The death toll from a massive earthquake and tsunami in northeastern Japan is expected to exceed 1,000, Kyodo news agency said on Saturday (March 12) as the quake and subsequent tsunami wreck massive destruction across much of northern Japan on Friday (March 11).
The defence ministry said 1,800 houses had been destroyed in Fukushima prefecture, Kyodo reported.
Even in a nation accustomed to tremors, the devastation wrought by Friday’s massive earthquake in Japan, and the tsunami it triggered, was shocking.
The magnitude 8.9 quake, the most powerful since Japan started keeping records nearly a century and a half ago, split highways, flattened buildings and ignited fires all over the northeastern Pacific coast.
A torrent of water up to 10 metres high, thick with the debris of the homes and cars it swept away in its path, submerged farmland near the coastal city of Sendai, where local media reported up to 300 people had drowned. An inferno blazed along the city’s waterfront.
Television images showed upended cars bobbing up and down in what had become an inland sea. Boats, listing out of control, smashed into bridges and submerged homes.
A lot of the coastline in the far north, where the worst damage was, is composed of long, thin curving bays that have traditionally intensified tsunami.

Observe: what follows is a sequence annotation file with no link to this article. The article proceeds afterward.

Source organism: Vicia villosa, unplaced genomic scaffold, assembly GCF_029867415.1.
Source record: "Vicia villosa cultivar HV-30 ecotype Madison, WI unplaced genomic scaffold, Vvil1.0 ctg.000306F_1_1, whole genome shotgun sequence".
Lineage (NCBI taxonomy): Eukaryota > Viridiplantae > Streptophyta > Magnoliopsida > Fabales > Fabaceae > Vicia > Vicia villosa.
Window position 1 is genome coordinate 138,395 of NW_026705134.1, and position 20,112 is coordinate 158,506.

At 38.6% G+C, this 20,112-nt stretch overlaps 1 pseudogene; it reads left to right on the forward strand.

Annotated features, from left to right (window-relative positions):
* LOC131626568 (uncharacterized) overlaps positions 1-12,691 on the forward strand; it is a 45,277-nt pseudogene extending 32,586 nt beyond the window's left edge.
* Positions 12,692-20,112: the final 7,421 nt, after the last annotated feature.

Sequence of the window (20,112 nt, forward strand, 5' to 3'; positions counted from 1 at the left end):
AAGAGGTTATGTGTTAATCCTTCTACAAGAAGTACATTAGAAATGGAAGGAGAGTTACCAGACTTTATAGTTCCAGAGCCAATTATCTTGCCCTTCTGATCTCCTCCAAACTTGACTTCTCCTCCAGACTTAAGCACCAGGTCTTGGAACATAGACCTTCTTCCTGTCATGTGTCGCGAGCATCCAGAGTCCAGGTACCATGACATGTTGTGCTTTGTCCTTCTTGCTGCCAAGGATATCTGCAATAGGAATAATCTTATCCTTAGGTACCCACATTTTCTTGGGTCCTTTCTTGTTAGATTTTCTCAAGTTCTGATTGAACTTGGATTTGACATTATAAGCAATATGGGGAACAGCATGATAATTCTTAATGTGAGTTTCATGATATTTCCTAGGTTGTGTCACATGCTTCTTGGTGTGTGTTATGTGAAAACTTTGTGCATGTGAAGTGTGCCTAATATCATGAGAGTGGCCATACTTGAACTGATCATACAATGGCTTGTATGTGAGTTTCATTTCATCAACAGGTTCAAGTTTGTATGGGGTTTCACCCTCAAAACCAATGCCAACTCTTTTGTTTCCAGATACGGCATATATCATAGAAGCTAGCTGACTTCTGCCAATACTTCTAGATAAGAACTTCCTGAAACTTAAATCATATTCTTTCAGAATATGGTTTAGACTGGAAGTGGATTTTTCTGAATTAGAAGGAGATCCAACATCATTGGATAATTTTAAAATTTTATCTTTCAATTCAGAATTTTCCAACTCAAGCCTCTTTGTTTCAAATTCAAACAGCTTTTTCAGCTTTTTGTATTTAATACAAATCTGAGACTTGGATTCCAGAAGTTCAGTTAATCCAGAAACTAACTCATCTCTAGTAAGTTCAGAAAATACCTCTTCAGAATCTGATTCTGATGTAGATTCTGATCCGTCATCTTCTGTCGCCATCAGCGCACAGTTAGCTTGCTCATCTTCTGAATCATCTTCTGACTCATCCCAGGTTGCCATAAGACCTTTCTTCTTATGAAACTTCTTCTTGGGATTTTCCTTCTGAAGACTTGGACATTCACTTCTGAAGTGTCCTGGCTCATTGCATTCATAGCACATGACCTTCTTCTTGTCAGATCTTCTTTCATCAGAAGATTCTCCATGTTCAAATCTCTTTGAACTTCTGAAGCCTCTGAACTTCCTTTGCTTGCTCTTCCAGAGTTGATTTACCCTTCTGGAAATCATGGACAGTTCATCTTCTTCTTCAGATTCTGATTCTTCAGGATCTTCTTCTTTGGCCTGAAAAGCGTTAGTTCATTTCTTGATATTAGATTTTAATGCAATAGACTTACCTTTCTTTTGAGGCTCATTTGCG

The quake rattled Tokyo further south, where crowds of commuters thronged the streets in gridlocked traffic, trying to find a way home after most means of public transport ground to a halt. At least one train was derailed, and another was unaccounted for.
Earthquakes are common in Japan, one of the world’s most seismically active areas. The country accounts for about 20 percent of the world’s earthquakes of magnitude 6 or greater and on average, an earthquake occurs every 5 minutes.
But Friday’s quake, coming a few weeks after New Zealand’s city of Christchurch was devastated by a strong earthquake, was especially petrifying.
The quake surpasses the Great Kanto quake of Sept. 1, 1923, which had a magnitude of 7.9 and killed more than 140,000 people in the Tokyo area. Seismologists had said another such quake could strike the city any time.
A 1995 quake in Kobe caused $100 billion in damage and was the most expensive natural disaster in history. For Takeshi Okada, Friday’s quake was a chilling reminder of that disaster.